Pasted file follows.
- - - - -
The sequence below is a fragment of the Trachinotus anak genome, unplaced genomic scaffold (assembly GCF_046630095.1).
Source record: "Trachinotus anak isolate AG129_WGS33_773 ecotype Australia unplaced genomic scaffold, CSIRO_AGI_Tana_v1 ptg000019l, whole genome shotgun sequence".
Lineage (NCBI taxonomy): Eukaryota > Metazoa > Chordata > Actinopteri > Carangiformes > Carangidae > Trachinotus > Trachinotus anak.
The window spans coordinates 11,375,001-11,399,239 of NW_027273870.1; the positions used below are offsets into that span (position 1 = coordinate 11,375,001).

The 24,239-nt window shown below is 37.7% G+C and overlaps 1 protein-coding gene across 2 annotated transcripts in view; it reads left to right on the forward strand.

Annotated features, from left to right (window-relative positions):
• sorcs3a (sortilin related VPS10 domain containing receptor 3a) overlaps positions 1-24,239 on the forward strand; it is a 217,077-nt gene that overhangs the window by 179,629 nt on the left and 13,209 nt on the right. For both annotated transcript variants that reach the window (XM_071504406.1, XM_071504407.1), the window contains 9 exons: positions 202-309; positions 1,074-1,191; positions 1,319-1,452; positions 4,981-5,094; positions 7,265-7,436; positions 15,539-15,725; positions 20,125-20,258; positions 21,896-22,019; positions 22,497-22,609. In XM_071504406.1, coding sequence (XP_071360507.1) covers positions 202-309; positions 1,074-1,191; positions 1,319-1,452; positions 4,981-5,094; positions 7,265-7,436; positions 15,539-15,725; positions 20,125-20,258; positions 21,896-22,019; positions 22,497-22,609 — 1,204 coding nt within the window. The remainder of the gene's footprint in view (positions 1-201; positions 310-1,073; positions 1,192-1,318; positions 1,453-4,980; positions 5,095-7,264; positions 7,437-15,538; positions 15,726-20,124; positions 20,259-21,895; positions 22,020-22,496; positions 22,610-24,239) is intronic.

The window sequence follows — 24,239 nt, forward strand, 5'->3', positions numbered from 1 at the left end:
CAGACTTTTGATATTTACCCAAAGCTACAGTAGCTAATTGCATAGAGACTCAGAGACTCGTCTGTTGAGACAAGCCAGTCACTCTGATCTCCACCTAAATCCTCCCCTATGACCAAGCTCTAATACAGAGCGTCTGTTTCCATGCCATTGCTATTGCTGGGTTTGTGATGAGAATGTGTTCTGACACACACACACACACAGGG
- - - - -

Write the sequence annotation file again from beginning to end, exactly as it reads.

The sequence below is a fragment of the Trachinotus anak genome, unplaced genomic scaffold (assembly GCF_046630095.1).
Source record: "Trachinotus anak isolate AG129_WGS33_773 ecotype Australia unplaced genomic scaffold, CSIRO_AGI_Tana_v1 ptg000019l, whole genome shotgun sequence".
Lineage (NCBI taxonomy): Eukaryota > Metazoa > Chordata > Actinopteri > Carangiformes > Carangidae > Trachinotus > Trachinotus anak.
The window spans coordinates 11,375,001-11,399,239 of NW_027273870.1; the positions used below are offsets into that span (position 1 = coordinate 11,375,001).

The 24,239-nt window shown below is 37.7% G+C and overlaps 1 protein-coding gene across 2 annotated transcripts in view; it reads left to right on the forward strand.

Annotated features, from left to right (window-relative positions):
• sorcs3a (sortilin related VPS10 domain containing receptor 3a) overlaps positions 1-24,239 on the forward strand; it is a 217,077-nt gene that overhangs the window by 179,629 nt on the left and 13,209 nt on the right. For both annotated transcript variants that reach the window (XM_071504406.1, XM_071504407.1), the window contains 9 exons: positions 202-309; positions 1,074-1,191; positions 1,319-1,452; positions 4,981-5,094; positions 7,265-7,436; positions 15,539-15,725; positions 20,125-20,258; positions 21,896-22,019; positions 22,497-22,609. In XM_071504406.1, coding sequence (XP_071360507.1) covers positions 202-309; positions 1,074-1,191; positions 1,319-1,452; positions 4,981-5,094; positions 7,265-7,436; positions 15,539-15,725; positions 20,125-20,258; positions 21,896-22,019; positions 22,497-22,609 — 1,204 coding nt within the window. The remainder of the gene's footprint in view (positions 1-201; positions 310-1,073; positions 1,192-1,318; positions 1,453-4,980; positions 5,095-7,264; positions 7,437-15,538; positions 15,726-20,124; positions 20,259-21,895; positions 22,020-22,496; positions 22,610-24,239) is intronic.

The window sequence follows — 24,239 nt, forward strand, 5'->3', positions numbered from 1 at the left end:
CAGACTTTTGATATTTACCCAAAGCTACAGTAGCTAATTGCATAGAGACTCAGAGACTCGTCTGTTGAGACAAGCCAGTCACTCTGATCTCCACCTAAATCCTCCCCTATGACCAAGCTCTAATACAGAGCGTCTGTTTCCATGCCATTGCTATTGCTGGGTTTGTGATGAGAATGTGTTCTGACACACACACACACACAGGG